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Spoiler alert for a few plot lines from “The Way Back.”

Art imitated life in more ways than one at the premiere of Warner Bros.’ sports drama “The Way Back,” held Sunday afternoon at the Regal LA Live downtown.

“One of those weird parallel things happened in this movie,” said Ben Affleck, who stars as a high school basketball coach struggling with the death of his child, the demise of his marriage and binge-drinking habits. “In the story, the coach gets more from the players than the players get from him ultimately. I feel that way about the young men who play those players.”

But the similarities on everyone else’s mind is the newly sober Oscar winner’s portrayal of a character in active alcoholism — a real-life role he has decades of experience embodying.

“For me, it takes an emotional connection to the character,” Affleck said. “He’s a recovering alcoholic, he’s going through family strife, a divorce. But also there were things I couldn’t imagine. One was being good at basketball — I’m not. You try to bring your own life experiences to the parts that you can and use your imagination on the other parts.”

As it turns out, the toughest challenge of this role was not the drinking, but rather something unimaginable for Affleck — the loss of a child.

“I’m not even comfortable contemplating that,” he said. “That was the most affecting and difficult part — trying to go to a place where you imagine something as tragic as that. How do you keep going? What do you do? How do you pick yourself up? That’s a real situation that people face — and one that was hard to explore.”

He added, “My goal with this was to make something that would feel enduring and lasting. For those who may be moved by the idea that you can face hard things and get better? Yeah, I’m really proud of that.”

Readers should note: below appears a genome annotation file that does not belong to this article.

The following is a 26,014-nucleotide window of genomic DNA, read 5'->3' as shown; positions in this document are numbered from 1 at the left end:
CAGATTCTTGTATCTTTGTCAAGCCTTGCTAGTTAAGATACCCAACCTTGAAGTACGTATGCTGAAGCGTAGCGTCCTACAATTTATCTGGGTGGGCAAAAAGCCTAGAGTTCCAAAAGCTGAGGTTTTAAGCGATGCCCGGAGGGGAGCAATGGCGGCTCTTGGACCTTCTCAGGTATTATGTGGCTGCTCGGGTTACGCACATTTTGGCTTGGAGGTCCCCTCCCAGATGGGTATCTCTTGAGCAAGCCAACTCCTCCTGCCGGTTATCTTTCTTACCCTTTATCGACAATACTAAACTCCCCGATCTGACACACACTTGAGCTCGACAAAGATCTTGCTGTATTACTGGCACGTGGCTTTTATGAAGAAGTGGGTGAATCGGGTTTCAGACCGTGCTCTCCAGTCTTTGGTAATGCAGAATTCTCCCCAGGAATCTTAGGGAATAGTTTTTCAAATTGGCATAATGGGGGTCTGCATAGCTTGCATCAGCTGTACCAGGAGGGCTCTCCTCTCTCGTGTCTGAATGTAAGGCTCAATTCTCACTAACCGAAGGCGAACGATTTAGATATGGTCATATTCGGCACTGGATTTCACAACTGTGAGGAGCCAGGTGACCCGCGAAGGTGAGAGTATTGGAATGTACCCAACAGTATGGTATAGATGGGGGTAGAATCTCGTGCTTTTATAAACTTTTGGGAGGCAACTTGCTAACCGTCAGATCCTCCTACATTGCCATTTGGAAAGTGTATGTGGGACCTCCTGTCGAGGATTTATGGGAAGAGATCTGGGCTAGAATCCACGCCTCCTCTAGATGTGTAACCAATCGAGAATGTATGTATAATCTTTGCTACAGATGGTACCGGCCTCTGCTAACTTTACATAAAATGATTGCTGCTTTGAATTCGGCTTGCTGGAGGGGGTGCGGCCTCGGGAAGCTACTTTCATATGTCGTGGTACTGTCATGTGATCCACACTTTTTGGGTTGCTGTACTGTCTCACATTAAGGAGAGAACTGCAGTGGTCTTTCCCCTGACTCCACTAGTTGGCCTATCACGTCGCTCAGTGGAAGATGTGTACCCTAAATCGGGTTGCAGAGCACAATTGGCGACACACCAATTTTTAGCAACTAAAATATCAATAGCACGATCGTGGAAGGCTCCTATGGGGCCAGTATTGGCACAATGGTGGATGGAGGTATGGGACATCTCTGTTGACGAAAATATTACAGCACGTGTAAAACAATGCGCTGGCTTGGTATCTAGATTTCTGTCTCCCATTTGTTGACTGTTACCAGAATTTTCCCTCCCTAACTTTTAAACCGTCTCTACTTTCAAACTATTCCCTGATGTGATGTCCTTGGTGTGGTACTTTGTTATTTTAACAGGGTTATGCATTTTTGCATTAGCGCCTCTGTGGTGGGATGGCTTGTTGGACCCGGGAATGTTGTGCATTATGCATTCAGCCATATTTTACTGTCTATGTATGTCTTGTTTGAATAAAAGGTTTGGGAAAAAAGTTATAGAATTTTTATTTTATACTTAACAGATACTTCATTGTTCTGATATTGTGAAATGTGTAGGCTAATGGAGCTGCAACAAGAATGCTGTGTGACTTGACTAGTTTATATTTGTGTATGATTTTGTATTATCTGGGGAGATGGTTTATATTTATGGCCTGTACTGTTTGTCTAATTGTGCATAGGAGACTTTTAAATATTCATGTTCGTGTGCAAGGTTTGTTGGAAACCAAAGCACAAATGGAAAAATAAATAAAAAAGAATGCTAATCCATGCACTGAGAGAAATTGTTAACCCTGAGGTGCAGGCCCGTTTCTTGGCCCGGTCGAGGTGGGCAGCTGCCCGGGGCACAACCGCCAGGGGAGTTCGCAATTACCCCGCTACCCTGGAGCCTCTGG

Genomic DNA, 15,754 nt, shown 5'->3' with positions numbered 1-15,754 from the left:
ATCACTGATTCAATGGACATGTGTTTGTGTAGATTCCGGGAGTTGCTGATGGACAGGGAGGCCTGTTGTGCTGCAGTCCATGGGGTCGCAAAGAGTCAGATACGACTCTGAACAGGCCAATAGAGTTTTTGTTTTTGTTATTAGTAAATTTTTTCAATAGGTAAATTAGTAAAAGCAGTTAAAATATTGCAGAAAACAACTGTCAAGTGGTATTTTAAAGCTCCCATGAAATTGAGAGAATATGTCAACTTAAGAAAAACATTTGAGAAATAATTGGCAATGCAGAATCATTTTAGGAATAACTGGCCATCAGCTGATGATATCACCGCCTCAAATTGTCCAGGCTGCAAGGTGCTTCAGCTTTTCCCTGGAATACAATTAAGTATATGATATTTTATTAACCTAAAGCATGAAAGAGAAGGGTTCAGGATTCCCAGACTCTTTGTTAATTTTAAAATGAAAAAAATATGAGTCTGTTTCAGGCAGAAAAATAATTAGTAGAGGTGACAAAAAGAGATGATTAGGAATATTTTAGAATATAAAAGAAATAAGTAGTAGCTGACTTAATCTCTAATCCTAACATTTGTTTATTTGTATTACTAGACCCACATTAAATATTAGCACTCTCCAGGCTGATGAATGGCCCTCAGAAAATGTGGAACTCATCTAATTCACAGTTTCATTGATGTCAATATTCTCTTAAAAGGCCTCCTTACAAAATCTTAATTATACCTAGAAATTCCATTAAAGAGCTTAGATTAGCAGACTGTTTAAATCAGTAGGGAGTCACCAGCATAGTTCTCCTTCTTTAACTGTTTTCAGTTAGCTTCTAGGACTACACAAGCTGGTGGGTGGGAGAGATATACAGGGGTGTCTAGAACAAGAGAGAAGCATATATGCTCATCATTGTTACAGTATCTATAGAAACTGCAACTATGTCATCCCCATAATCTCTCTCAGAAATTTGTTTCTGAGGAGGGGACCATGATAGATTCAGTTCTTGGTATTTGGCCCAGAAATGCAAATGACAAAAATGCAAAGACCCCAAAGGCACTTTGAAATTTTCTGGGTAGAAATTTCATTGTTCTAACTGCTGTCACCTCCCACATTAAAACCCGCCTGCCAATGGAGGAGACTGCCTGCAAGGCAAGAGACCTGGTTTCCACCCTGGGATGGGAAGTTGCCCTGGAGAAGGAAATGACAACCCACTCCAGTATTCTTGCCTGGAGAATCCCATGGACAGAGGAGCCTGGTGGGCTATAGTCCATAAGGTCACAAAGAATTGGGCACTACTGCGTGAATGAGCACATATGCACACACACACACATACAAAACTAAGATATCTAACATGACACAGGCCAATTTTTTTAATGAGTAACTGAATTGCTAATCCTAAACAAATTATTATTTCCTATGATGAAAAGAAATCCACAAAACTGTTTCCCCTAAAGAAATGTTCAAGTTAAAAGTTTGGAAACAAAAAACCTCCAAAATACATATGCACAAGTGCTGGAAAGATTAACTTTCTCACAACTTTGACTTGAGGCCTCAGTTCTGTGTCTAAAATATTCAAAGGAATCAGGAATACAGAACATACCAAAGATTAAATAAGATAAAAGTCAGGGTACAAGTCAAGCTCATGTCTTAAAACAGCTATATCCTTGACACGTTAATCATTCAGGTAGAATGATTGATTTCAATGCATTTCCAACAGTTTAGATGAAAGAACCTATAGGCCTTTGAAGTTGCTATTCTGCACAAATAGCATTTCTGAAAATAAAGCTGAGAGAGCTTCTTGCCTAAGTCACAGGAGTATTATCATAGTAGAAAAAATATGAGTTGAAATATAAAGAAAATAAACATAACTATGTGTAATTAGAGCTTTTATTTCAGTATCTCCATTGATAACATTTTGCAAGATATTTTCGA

Affleck’s co-stars praised his commitment to the role.

“He went right from rehab to this movie,” co-star Al Madrigal told Variety. “I wasn’t whipping out a flask on the sidelines, but Ben had it handled. He has a good sense of why he is not going back [to drinking] — because he’s doing this for his children and he wants to be a guy that they can look up to.”

Producer Jennifer Todd recalled when the script was sent to Affleck with an offer to star and direct.

“Maybe they thought for the right reasons it would connect with him,” Todd said. While Todd acknowledged that actors typically gravitate toward characters that seem like a stretch, she told Variety that isn’t always the case. “If they feel there is something that speaks to them that they can mine in a deep emotional fashion, then yes, you can go there. I thought it was brave of Ben to want to play something that felt familiar.”

Janina Gavankar plays Affleck’s estranged wife in “The Way Back.” And she, too, knows what it’s like to lose a loved one to the grip of addiction. “I have been in a relationship with someone who is an alcoholic,” she told Variety. “It was harrowing. I identified so much with [my character] and how much she loved this man — but could not help him.”

She said she found the experience therapeutic. “Ben and I did the exact same thing with our roles,” Gavankar said. “What we had been through, what we were currently going through, how that was similar to our characters and how we were both going to be unafraid of showing that together in our work.”

Michaela Watkins, who plays Affleck’s sister, called it a “great joy” to play people she’s too afraid to be herself.

“To get to the point in his career for Ben to play somebody who’s got some parallels with his life? I think that’s the bravest,” Watkins said. “That’s the scariest thing you could ever play.”

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